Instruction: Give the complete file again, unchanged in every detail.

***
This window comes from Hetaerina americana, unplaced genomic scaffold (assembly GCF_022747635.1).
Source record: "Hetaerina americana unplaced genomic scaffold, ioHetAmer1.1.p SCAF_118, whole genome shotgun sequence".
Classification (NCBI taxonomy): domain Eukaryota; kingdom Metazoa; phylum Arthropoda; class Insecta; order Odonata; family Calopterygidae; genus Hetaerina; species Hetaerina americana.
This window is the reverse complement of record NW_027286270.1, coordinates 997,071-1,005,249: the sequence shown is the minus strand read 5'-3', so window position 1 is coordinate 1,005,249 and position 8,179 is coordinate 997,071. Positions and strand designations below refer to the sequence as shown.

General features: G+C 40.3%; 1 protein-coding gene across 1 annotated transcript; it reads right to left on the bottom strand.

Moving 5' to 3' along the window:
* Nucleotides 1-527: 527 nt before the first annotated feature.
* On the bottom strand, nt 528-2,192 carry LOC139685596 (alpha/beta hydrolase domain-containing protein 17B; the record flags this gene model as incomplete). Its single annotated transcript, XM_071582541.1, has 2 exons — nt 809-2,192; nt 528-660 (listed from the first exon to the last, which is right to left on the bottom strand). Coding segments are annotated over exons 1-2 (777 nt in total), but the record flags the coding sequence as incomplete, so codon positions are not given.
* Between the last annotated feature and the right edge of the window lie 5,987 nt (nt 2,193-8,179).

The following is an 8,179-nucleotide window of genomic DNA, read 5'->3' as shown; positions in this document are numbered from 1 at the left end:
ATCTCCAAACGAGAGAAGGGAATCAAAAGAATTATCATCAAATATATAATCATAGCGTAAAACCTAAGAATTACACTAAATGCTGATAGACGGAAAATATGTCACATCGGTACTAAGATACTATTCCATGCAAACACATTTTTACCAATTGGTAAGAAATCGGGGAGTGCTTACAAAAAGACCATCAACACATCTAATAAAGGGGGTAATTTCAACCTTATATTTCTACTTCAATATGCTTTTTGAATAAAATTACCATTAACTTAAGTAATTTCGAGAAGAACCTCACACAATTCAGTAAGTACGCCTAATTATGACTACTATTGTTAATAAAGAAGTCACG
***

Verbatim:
This window comes from Hetaerina americana, unplaced genomic scaffold (assembly GCF_022747635.1).
Source record: "Hetaerina americana unplaced genomic scaffold, ioHetAmer1.1.p SCAF_118, whole genome shotgun sequence".
Classification (NCBI taxonomy): domain Eukaryota; kingdom Metazoa; phylum Arthropoda; class Insecta; order Odonata; family Calopterygidae; genus Hetaerina; species Hetaerina americana.
This window is the reverse complement of record NW_027286270.1, coordinates 997,071-1,005,249: the sequence shown is the minus strand read 5'-3', so window position 1 is coordinate 1,005,249 and position 8,179 is coordinate 997,071. Positions and strand designations below refer to the sequence as shown.

General features: G+C 40.3%; 1 protein-coding gene across 1 annotated transcript; it reads right to left on the bottom strand.

Moving 5' to 3' along the window:
* Nucleotides 1-527: 527 nt before the first annotated feature.
* On the bottom strand, nt 528-2,192 carry LOC139685596 (alpha/beta hydrolase domain-containing protein 17B; the record flags this gene model as incomplete). Its single annotated transcript, XM_071582541.1, has 2 exons — nt 809-2,192; nt 528-660 (listed from the first exon to the last, which is right to left on the bottom strand). Coding segments are annotated over exons 1-2 (777 nt in total), but the record flags the coding sequence as incomplete, so codon positions are not given.
* Between the last annotated feature and the right edge of the window lie 5,987 nt (nt 2,193-8,179).

The following is an 8,179-nucleotide window of genomic DNA, read 5'->3' as shown; positions in this document are numbered from 1 at the left end:
ATCTCCAAACGAGAGAAGGGAATCAAAAGAATTATCATCAAATATATAATCATAGCGTAAAACCTAAGAATTACACTAAATGCTGATAGACGGAAAATATGTCACATCGGTACTAAGATACTATTCCATGCAAACACATTTTTACCAATTGGTAAGAAATCGGGGAGTGCTTACAAAAAGACCATCAACACATCTAATAAAGGGGGTAATTTCAACCTTATATTTCTACTTCAATATGCTTTTTGAATAAAATTACCATTAACTTAAGTAATTTCGAGAAGAACCTCACACAATTCAGTAAGTACGCCTAATTATGACTACTATTGTTAATAAAGAAGTCACG